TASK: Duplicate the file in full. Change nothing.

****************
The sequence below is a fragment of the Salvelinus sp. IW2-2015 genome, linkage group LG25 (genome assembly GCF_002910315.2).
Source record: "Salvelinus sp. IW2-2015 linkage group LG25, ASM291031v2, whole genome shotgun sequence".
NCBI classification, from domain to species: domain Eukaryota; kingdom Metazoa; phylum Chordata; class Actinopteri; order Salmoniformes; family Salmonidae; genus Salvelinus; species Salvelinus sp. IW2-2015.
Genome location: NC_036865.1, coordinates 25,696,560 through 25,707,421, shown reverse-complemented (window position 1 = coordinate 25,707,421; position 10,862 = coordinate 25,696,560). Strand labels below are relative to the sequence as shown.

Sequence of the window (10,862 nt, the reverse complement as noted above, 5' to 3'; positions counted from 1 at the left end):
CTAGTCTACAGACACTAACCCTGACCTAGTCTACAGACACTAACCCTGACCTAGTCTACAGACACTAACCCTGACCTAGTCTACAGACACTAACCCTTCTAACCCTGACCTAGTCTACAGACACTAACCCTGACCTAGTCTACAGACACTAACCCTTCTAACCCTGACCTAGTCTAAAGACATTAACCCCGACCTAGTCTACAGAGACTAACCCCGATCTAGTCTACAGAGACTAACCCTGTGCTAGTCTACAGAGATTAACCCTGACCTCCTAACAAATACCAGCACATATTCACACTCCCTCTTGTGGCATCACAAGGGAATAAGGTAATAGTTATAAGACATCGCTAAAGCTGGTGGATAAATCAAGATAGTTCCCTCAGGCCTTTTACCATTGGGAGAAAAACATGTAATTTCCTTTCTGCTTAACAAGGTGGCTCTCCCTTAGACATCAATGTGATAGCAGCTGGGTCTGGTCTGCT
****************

The sequence below is a fragment of the Salvelinus sp. IW2-2015 genome, linkage group LG25 (genome assembly GCF_002910315.2).
Source record: "Salvelinus sp. IW2-2015 linkage group LG25, ASM291031v2, whole genome shotgun sequence".
NCBI classification, from domain to species: domain Eukaryota; kingdom Metazoa; phylum Chordata; class Actinopteri; order Salmoniformes; family Salmonidae; genus Salvelinus; species Salvelinus sp. IW2-2015.
Genome location: NC_036865.1, coordinates 25,696,560 through 25,707,421, shown reverse-complemented (window position 1 = coordinate 25,707,421; position 10,862 = coordinate 25,696,560). Strand labels below are relative to the sequence as shown.

Sequence of the window (10,862 nt, the reverse complement as noted above, 5' to 3'; positions counted from 1 at the left end):
CTAGTCTACAGACACTAACCCTGACCTAGTCTACAGACACTAACCCTGACCTAGTCTACAGACACTAACCCTGACCTAGTCTACAGACACTAACCCTTCTAACCCTGACCTAGTCTACAGACACTAACCCTGACCTAGTCTACAGACACTAACCCTTCTAACCCTGACCTAGTCTAAAGACATTAACCCCGACCTAGTCTACAGAGACTAACCCCGATCTAGTCTACAGAGACTAACCCTGTGCTAGTCTACAGAGATTAACCCTGACCTCCTAACAAATACCAGCACATATTCACACTCCCTCTTGTGGCATCACAAGGGAATAAGGTAATAGTTATAAGACATCGCTAAAGCTGGTGGATAAATCAAGATAGTTCCCTCAGGCCTTTTACCATTGGGAGAAAAACATGTAATTTCCTTTCTGCTTAACAAGGTGGCTCTCCCTTAGACATCAATGTGATAGCAGCTGGGTCTGGTCTGCT